An Introduction To Historical Cost
Posted: May 19, 2014
Introduction to historical cost
The sum total of all the expenses incurred on the assets by a company in acquiring it is known as the historical costs. These costs however are not very easy to measure. Imagine a company manufactures a machine for a special purpose in its own factory of producing its own products. This project from manufacturing to maintaining quality will require complete logistic support. In accounting the measure of value cost in balance sheets will reflect the nominal original cost at the time of acquirement by the company whereas the actual cost is very high. In the United States of America, Generally Accepted Accounting Principles (GAAP) supervises the historical cost methods used.
Measurement under historical cost basics
There are certain principals to be followed while measuring value under historical cost basis. Let us discuss basics of historical costs:
i. Inventory: The value of stock is written to a low and net realizable value under historical cost basis. As a result, the realizable value of stock below cost value showing downward movement is accepted right away. If the realizable value of stock above cost value showing an upward movement is shown then it is accepted after the stock is sold.
ii. Property, plant and equipment: Under the historical cost basis properties, plants and their equipments are recorded at par cost. The cost comprises of purchase price inclusive of import duties and taxes, less rebates and trade discounts. Other costs like transportation, handling costs, operational servicing and conditioning of the asset costs, installation, assembling and also payouts to employees directly involved are accounted for and included. Sometimes restoring, dismantling and removing, and finance borrowing costs are also included. This makes the cost subjected to depreciation in order to write off the value of the asset till it reaches to an amount which is recoverable.
iii. Assets and liabilities denominated in foreign currency: Under IFRS (International Finance Reporting Standards) anything to do with money like pay-ins and payouts, cash balances are all held in foreign currency and closing exchange rates are considered.Exceptions to historical cost basics of accounting
There are many exceptions to historical cost basics of accounting which are discussed as:
a. Revaluation of property, plant and equipment: Values of properties, plants and equipments restated to a reasonable/fair value is acceptable by IFRS (International Financial Reporting Services) but not a requirement. An asset that can be exchanged or a liability that can be settled between two known parties willing to do so is the amount of ‘fair/reasonable value’. A particular class of assets must have such a policy applicable and every 3 years should revalue and accepted by all entities. This should be done on regular basis so that in consequent years the carrying and market value do not differ and a surplus on this revaluation should not be considered as an income but a reverse movement.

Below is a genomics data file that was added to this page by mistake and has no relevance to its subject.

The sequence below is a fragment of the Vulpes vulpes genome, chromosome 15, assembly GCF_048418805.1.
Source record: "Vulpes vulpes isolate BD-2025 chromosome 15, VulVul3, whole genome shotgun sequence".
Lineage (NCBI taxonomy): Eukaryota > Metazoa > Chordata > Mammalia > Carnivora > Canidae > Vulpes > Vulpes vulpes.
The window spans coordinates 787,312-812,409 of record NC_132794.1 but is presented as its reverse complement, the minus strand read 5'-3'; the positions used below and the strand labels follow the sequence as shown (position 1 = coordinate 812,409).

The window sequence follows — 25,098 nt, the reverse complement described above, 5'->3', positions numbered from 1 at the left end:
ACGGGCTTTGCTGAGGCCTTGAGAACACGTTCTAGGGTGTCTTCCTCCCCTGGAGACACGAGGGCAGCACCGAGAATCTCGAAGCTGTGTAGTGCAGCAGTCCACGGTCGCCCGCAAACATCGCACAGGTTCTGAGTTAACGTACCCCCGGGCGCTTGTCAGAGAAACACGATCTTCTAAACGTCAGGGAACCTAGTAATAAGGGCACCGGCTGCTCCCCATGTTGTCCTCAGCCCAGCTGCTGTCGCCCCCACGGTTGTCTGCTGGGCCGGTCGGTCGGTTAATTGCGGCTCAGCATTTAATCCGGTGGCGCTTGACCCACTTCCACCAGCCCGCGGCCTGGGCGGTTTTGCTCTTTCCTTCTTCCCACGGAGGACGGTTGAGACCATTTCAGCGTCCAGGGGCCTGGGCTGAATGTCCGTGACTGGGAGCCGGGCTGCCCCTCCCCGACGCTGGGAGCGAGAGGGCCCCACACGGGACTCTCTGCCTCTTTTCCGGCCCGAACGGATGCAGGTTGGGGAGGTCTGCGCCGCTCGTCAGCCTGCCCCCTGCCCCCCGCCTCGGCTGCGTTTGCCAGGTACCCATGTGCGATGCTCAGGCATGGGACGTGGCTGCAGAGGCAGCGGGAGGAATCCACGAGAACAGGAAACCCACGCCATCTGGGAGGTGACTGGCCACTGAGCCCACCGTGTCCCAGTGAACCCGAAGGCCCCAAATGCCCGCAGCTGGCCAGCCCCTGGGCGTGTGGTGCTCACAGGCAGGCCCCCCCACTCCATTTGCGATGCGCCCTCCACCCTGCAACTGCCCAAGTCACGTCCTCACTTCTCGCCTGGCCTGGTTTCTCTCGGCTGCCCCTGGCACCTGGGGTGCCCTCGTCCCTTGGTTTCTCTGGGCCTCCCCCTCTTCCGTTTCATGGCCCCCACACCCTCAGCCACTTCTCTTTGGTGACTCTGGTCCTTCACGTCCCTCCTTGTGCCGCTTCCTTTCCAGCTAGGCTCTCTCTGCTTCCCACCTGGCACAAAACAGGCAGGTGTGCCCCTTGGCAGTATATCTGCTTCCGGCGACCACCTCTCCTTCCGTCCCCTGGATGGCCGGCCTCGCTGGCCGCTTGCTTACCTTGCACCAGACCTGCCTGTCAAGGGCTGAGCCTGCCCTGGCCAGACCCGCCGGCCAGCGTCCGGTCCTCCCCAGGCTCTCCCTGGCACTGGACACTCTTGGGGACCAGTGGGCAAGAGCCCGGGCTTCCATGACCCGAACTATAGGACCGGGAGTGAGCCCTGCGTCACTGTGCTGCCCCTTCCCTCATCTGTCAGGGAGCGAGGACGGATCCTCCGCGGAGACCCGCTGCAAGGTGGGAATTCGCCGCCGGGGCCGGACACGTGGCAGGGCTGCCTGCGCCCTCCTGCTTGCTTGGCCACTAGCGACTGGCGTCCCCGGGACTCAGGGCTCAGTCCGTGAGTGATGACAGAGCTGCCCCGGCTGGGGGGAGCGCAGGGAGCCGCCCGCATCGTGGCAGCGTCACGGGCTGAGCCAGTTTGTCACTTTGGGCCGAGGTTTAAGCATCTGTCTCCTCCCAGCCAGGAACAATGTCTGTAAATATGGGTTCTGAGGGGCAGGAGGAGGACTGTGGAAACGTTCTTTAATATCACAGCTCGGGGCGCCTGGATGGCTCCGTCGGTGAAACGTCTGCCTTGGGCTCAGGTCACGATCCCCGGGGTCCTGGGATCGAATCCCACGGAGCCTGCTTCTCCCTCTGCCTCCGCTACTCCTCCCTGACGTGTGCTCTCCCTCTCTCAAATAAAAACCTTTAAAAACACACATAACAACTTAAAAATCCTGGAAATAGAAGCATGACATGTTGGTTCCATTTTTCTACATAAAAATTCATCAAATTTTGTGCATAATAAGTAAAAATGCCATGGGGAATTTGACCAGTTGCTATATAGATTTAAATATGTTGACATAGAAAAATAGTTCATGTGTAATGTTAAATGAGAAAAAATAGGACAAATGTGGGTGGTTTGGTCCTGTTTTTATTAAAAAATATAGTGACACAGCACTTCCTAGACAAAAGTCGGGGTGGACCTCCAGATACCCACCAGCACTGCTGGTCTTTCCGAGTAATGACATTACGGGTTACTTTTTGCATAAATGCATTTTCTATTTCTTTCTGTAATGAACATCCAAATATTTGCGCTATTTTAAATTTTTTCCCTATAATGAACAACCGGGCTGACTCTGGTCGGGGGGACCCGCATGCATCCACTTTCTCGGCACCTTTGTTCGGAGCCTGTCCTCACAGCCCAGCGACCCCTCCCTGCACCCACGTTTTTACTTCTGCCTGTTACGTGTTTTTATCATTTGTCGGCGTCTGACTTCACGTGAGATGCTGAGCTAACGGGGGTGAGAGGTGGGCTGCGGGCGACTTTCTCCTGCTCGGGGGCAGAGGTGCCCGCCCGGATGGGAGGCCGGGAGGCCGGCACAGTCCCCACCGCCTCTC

b. Derivative financial instruments: The fair value of derivative financial instrument’s movements must be recorded in income statement according to IFRS and US GAAP.
c. Financial reporting in hyper inflationary economies: In hyper inflationary economies, prescribed capital maintenance in units of constant purchasing power in currencies that are hyper inflationary, there is an IAS 29 Financial Reporting required by IFRS. I t means that population of such economies transform their wealth in non-monetary assets or a foreign currency that is much more stable. This means that the income statement shows profit or loss on its net monetary position and also non-monetary assets are enlisted in the balance sheet.
Historical cost is not efficient and has exceptions to it because it does not reflect current market value. It works best on individual basis and requires an alternative measurement base. This is the reason why International Accounting Standards Board (IASB) approved of ‘constant item purchasing power accounting’ model as an alternate to the Historic cost model.
This article has been compiled by sam g, who is an educational instructor.